Mamizuka et al. (2007) calculated acceleration data of the patellar reflex. Their study measured the reflex generated in response to the tapping force applied to the patellar tendon with a customized tendon hammer. They measured using a tri-axial accelerometer placed at the ankle joint. They found: the time delay (29.6+/-6.0 ms) and the acceleration ...


2

This question is waaaay too broad, but I'll give some short and simplified answers to the hypothetical you asked at the end. First, let's reformulate your example a little bit: How does the ribosome move along a strand of RNA? How would it do it? By hydrolyzing GTP and somehow coupling the free energy associated with that reaction to forward motion. Keep ...


2

As the siphuncle pumps cameral liquid out of a chamber, the pressure of the chamber falls and nitrogen, oxygen, and some carbon dioxide diffuse into the chamber. Sea water gas pressures are in equilibrium with atmospheric gases (oxygen and nitrogen) and are in equilibrium with nautilus blood. Hence as cameral liquid is pumped out of the chamber, gases ...


2

Note that estimations in this answer are very very crude. I can speak with confidence that the mean pressure of ankel joint is greater than the heel and the metatarsus. However I do not trust that it can pin down the point with most pressure. @Ilan gave a very good synopsis on foot pressure distribution. However, pressure in ankles was not analyzed in his ...


2

Proper in this instance means the main body of the hand, the part that has no other identifier. the fingers and wrist have other terms to identify them, the hand proper does not. If I say the the hand you are not sure whether I mean the hand as a whole or that part in particular so it is called the hand proper. Its an old usage of the word, but that is ...


2

It does function in the rotation and stabilization of the foot, but that is not why we have it, even species in which it serves no function still have it. A bone does not necessarily have to have a purpose in an organism, instead it can have on in its ancestors. We have this arrangement becasue we inherited the basic limb bone arrangement from our fishy ...


2

Hexapedal. From wiki > Hexapedal Having six legs Note that Hexapoda is a taxonomic group including insects and the smaller groups that are Collembola, Protura, and Diplura.


1

In this article (Bite forces and evolutionary adaptation to feeding ecology in Carnivores) they say, that bite forces of wolf (Canis lupus) is 774 N. Literature (Maximum estimated bite force, skull morphology, and primary prey size in North American Carnivores) gives that: "the wolf had a mean maximum estimated bite force of 2255 N".


1

Here is a video by Brady Barr (video in YouTube) measuring 5000 lbf for an adult Nile Crocodile. This is equivalent to 22.24 kN (more than 2.2 tonnes of force). This result is also refered here (Getty Images). Source: Gianfranco Gori, Wikipedia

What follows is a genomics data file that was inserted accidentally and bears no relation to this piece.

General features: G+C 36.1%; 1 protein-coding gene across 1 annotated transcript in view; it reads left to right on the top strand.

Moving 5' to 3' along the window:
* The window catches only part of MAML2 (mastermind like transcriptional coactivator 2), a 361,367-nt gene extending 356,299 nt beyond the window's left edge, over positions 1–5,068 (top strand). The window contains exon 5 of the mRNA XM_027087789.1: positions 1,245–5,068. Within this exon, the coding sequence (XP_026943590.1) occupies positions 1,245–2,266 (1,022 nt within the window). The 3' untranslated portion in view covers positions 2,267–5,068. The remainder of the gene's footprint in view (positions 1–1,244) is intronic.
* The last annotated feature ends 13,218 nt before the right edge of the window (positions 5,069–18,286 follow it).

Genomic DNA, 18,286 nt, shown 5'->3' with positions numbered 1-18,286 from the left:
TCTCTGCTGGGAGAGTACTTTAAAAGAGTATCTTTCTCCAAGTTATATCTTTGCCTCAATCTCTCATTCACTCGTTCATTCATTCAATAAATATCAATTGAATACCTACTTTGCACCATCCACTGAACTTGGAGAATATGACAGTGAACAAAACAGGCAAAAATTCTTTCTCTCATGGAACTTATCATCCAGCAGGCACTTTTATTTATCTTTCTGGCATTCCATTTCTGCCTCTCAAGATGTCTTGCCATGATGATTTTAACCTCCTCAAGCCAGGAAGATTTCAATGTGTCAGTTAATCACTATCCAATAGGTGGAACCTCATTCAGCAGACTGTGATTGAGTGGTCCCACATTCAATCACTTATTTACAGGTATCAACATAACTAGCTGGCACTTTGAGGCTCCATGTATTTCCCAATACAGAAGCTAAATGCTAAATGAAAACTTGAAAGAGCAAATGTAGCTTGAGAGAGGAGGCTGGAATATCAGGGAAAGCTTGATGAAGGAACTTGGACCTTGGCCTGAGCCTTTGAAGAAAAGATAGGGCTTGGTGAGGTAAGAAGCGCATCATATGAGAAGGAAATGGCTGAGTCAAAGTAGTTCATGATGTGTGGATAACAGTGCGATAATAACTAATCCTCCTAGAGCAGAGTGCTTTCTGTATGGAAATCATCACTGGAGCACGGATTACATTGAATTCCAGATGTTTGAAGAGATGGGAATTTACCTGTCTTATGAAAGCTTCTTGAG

1

Short answer The adaptation process in Pacianian corpuscles (PCs) is mediated via the outer capsule. This capsule is an onion-like structure that quickly molds itself to pressure stimuli, thereby rapidly desensitizing the receptor. Background The Pacinian corpuscles are rapidly adapting (RA) skin receptors, as opposed to the slowly adapting (SA) ones, such ...


1

First I would in return ask why the actin-myosin coupling should not qualify - the many repetitions of this contractile unit never contract at exactly the same time, and their combined contractile force certainly accumulates in a ratchet-like fashion across the microsecond time scale (with other units contracting before previous units have relaxed). Just ...


1

Several models have been proposed, challenged, and revised over the past two decades: Origin of Flight: Could ‘four-winged’ dinosaurs fly?, Nature (2005) A previously published reconstruction shows that the hindwing of Microraptor supported by a laterally extended leg would have formed a second pair of wings in tetrapteryx fashion. However, this wing ...


1

how exactly the brain interfaces/controls/disables such automatic muscle reflexes when it needs to? A: At multiple places within a hierarchical system: In a simplified way, the Motor cortex is the executor of movement via projections to the brain stem and spinal cord, this is accomplished via excitatory signals to a muscle, the agonist, and inhibitory ...


1

In principle this can happen, but you have to read up on flagellar dynamics and polymorphic transitions (Real-Time Imaging of Fluorescent Flagellar Filaments, Turner et al. 2000). From Howard Bergs lab page: Runs can occur with filaments of any polymorphic form; although, the normal form predominates. For a cell to tumble, not every filament needs to ...